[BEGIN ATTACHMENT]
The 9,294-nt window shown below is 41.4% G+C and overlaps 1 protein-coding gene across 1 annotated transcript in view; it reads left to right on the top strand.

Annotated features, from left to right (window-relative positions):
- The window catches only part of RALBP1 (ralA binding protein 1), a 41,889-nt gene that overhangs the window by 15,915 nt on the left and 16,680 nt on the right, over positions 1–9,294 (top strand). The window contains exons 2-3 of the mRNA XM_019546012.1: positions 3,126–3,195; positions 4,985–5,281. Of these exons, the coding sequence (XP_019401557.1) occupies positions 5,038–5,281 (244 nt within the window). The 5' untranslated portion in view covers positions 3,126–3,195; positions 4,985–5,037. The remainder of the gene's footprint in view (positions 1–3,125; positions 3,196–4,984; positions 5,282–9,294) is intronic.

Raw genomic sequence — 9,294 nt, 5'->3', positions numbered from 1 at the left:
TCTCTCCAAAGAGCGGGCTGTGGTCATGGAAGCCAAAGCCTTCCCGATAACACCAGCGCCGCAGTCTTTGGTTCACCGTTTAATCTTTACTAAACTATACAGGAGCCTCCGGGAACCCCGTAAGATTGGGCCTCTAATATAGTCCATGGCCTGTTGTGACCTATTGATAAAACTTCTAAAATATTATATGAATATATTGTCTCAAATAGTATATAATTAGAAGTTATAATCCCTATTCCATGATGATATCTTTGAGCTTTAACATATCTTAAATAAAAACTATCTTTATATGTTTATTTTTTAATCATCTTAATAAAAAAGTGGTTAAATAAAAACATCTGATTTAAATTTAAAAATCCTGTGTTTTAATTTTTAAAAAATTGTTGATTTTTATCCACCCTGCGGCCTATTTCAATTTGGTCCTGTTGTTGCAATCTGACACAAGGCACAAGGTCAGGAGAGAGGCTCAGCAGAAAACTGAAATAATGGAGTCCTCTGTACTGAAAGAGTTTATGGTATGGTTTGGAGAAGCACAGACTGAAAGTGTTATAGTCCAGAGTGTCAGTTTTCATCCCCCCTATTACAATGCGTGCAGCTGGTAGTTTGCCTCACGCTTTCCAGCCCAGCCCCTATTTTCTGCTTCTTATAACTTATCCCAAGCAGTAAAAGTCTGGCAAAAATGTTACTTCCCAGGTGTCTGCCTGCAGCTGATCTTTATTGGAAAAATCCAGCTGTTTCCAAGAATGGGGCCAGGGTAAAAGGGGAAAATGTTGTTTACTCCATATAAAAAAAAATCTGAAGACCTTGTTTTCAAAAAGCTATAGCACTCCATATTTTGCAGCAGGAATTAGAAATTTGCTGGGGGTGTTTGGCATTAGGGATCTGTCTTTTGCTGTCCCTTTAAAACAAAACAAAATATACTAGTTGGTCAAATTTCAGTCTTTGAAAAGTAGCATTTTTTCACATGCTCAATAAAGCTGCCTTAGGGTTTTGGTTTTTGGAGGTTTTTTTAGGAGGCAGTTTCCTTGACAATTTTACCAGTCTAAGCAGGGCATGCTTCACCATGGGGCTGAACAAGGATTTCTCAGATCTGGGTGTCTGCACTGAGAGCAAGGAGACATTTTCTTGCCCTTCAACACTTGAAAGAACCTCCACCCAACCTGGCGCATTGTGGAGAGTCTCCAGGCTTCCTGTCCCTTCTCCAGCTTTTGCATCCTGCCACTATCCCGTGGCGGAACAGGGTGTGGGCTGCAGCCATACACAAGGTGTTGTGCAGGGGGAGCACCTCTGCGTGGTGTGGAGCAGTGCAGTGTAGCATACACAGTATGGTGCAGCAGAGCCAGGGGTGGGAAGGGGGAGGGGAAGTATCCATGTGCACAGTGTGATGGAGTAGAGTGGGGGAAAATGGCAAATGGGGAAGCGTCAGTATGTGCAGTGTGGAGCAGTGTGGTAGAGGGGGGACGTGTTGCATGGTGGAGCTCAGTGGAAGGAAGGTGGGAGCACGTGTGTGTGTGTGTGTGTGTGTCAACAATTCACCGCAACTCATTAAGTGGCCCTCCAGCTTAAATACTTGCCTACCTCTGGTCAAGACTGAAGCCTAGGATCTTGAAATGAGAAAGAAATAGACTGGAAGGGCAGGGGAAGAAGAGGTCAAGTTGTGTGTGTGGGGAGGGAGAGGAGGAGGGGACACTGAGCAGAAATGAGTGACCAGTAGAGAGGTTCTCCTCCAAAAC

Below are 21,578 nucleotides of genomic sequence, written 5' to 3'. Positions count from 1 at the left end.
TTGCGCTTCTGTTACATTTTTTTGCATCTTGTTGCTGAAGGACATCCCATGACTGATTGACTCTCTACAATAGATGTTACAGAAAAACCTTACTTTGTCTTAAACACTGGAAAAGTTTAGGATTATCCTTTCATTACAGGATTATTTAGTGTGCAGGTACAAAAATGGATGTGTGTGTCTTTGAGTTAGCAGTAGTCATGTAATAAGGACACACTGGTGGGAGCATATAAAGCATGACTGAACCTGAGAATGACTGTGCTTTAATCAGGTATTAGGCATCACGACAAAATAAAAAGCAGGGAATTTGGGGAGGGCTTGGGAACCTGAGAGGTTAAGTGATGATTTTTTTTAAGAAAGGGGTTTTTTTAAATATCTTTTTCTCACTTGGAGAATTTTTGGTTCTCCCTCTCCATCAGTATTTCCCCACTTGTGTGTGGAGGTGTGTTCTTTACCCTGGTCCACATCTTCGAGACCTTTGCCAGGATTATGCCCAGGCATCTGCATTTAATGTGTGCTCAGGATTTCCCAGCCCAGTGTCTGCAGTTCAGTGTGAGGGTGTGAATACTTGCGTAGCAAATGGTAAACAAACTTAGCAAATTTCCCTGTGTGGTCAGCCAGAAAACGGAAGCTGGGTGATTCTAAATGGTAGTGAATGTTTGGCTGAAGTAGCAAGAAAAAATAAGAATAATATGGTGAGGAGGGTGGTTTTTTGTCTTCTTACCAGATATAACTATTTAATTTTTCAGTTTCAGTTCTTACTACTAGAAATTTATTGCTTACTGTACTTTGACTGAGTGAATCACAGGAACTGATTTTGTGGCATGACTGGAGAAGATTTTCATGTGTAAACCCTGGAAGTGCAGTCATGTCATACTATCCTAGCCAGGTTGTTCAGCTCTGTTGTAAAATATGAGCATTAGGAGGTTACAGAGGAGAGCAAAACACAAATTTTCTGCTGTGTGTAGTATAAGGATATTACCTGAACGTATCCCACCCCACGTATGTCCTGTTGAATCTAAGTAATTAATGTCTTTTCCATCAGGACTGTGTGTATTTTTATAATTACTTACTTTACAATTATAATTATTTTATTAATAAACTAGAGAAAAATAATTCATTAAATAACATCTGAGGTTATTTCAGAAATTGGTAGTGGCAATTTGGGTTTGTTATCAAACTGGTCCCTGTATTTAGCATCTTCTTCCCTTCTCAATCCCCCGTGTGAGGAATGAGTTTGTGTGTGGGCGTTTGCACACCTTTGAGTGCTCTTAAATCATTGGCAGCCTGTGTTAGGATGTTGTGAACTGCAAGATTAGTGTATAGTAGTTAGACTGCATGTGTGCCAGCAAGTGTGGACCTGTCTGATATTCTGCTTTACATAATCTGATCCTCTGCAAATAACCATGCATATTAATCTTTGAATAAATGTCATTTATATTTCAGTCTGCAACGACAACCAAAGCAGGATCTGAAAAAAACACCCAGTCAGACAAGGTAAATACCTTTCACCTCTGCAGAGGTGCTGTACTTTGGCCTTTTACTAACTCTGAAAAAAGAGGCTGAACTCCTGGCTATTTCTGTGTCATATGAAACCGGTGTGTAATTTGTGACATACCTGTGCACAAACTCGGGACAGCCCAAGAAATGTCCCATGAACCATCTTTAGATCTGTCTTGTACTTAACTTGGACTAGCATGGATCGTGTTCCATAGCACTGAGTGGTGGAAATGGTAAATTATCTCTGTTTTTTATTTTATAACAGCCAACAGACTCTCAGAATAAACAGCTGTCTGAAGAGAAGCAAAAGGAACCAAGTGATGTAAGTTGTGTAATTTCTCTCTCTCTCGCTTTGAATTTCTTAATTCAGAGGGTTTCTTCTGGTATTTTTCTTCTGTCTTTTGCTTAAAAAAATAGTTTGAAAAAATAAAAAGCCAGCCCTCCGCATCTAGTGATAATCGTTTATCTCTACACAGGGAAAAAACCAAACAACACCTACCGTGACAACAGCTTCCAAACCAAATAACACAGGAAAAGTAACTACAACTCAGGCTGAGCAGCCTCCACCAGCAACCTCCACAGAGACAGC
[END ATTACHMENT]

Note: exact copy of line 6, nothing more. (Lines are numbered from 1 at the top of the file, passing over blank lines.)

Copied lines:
Below are 21,578 nucleotides of genomic sequence, written 5' to 3'. Positions count from 1 at the left end.